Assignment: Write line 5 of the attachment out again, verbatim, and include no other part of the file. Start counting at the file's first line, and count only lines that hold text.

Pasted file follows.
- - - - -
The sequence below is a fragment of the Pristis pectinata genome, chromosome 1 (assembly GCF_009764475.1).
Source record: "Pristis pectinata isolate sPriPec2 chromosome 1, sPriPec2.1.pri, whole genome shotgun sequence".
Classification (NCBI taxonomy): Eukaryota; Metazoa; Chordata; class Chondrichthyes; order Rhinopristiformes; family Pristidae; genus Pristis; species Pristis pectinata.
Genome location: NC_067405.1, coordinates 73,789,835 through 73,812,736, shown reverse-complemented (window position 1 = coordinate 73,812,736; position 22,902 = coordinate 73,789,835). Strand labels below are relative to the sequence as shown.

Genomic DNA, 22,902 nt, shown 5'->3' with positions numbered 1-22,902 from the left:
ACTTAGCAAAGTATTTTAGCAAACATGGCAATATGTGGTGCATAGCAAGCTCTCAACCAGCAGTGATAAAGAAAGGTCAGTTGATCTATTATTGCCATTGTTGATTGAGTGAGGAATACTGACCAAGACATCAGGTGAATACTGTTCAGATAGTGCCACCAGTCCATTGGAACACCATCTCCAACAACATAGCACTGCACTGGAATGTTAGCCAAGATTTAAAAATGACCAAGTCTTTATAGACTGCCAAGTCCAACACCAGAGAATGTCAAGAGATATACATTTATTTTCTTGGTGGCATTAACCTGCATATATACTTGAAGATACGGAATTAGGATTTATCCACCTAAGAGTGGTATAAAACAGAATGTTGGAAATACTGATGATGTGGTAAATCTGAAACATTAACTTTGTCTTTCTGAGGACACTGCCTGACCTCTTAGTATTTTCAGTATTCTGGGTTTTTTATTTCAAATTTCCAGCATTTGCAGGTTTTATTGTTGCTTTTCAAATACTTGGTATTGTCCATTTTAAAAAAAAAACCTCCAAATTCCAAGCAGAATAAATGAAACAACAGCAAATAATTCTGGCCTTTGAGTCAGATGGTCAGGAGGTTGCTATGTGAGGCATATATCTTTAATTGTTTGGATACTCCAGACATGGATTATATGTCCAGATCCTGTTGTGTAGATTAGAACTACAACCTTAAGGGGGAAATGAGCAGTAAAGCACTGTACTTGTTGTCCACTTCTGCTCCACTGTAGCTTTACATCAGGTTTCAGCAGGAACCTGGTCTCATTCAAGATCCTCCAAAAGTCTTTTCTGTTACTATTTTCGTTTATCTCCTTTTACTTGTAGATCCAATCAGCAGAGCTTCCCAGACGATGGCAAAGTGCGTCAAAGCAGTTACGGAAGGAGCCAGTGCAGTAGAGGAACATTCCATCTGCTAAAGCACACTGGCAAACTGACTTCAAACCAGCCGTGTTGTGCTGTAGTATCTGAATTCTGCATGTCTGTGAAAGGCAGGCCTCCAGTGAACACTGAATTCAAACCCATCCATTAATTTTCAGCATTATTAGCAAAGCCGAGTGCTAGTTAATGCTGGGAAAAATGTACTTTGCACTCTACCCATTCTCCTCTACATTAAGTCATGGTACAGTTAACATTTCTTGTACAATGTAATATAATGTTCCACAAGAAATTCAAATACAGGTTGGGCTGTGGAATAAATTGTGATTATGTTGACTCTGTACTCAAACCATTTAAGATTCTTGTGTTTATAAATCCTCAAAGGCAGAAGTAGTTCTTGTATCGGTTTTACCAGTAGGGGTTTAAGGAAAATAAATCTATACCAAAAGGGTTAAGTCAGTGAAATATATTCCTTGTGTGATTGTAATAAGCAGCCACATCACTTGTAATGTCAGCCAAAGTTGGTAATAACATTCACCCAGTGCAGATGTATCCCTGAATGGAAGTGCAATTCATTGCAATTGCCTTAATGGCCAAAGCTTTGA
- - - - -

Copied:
Genomic DNA, 22,902 nt, shown 5'->3' with positions numbered 1-22,902 from the left: